It’s probably not a surprise to you that your finance goals should change as you get older. A 20 something should be allocating their investing money in a very different manner than a 50 something should be. With this in mind, how does your short term trading play into your overall finance goals?
This is a great question, and it’s something that all traders should be considering. There is a lot to gain from trading, but if it’s not approached correctly, then you could be setting yourself up for failure—which defeats the point of trading in the first place.
As a general rule, the younger you are, the more risk you can afford to take. This is the method that the best money managers in the world use, and therefore, you should be attempting to duplicate the strategy, too. The closer to retirement you are, the less risk you can afford to take. This mindset should be kept in mind as you start thinking about your overall trading strategy.
More important than all of this is knowing that before you start trading—whether it be day trading stocks, commodities, Forex, or binary options—you should realize that there’s a decent chance that all of this money could be lost. Trading is high risk, and you should never trade with money that needs to be used in other areas. Trading, then, is a part of a larger overall portfolio, and not a replacement for thorough planning. This is true if you are 55 and thinking about retiring soon, and it’s true if you are 20 and about to graduate from college. You need to trade with money that is specifically set aside for trading. You can add more here as you grow your wealth elsewhere, but trading money should be reserved for trading, and it should be something that you are prepared to keep in your trading account for a long period of time. This means years, not weeks. Emergencies may pop up, and in that case, your trading money can be used to help, but if at all possible, this should be avoided.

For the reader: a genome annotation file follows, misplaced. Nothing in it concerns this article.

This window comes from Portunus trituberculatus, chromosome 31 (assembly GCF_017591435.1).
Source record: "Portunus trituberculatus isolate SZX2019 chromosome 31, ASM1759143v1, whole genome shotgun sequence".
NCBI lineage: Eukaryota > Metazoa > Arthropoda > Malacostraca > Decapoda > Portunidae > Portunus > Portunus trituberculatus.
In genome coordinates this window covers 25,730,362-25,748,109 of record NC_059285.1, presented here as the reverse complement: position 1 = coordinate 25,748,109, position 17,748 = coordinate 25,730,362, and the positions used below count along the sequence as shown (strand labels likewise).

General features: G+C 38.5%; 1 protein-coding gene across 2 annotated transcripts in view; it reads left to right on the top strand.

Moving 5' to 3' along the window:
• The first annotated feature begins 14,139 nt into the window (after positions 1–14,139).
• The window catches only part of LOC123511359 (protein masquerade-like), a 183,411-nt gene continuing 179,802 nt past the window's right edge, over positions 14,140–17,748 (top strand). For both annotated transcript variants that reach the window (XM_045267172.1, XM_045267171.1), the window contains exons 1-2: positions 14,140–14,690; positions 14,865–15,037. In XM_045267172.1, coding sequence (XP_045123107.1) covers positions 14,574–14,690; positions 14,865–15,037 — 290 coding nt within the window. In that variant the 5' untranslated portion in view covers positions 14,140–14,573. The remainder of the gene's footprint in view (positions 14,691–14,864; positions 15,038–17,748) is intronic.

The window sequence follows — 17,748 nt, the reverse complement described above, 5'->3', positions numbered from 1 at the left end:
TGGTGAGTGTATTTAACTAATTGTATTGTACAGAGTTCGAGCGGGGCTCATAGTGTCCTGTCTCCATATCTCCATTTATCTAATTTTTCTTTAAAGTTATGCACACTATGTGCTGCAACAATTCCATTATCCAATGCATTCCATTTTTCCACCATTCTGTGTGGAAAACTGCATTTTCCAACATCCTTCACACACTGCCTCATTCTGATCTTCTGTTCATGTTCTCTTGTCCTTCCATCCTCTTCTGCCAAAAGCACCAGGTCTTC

Now that we’ve cleared that up, within your actual trading regimen there should be very little difference between how a 20 something trades and how a 50 something trades. In other words, an observer from the outside shouldn’t be able to tell how old you are by how you trade. The differences should take place outside of your trading—they should occur within your investing and how you’ve allocated the safety of your investments with bonds, stocks, funds, and so on. However, if you are truly concerned about retirement (and you should be), the percentage of your trading/investing cash that you’ve set aside specifically for the higher risk, short term trading, that you will do should decrease as you age. You can still trade as you get close to retirement, but it should be less oriented toward wealth building, and more of a hobby. A successful trader will generate income either way, and that’s great, but your priorities should be on safety now.
Hopefully, you have positioned your finances in a way that retirement planning is not an overwhelming thought for you, and by becoming a great trader at a younger age, you can make this a reality. But, if you come to trading later in life, these thoughts should help guide your process as you come up with a long term strategy to success. At the very least, this should give you a basic blueprint of what you should be focusing on and how you should proceed.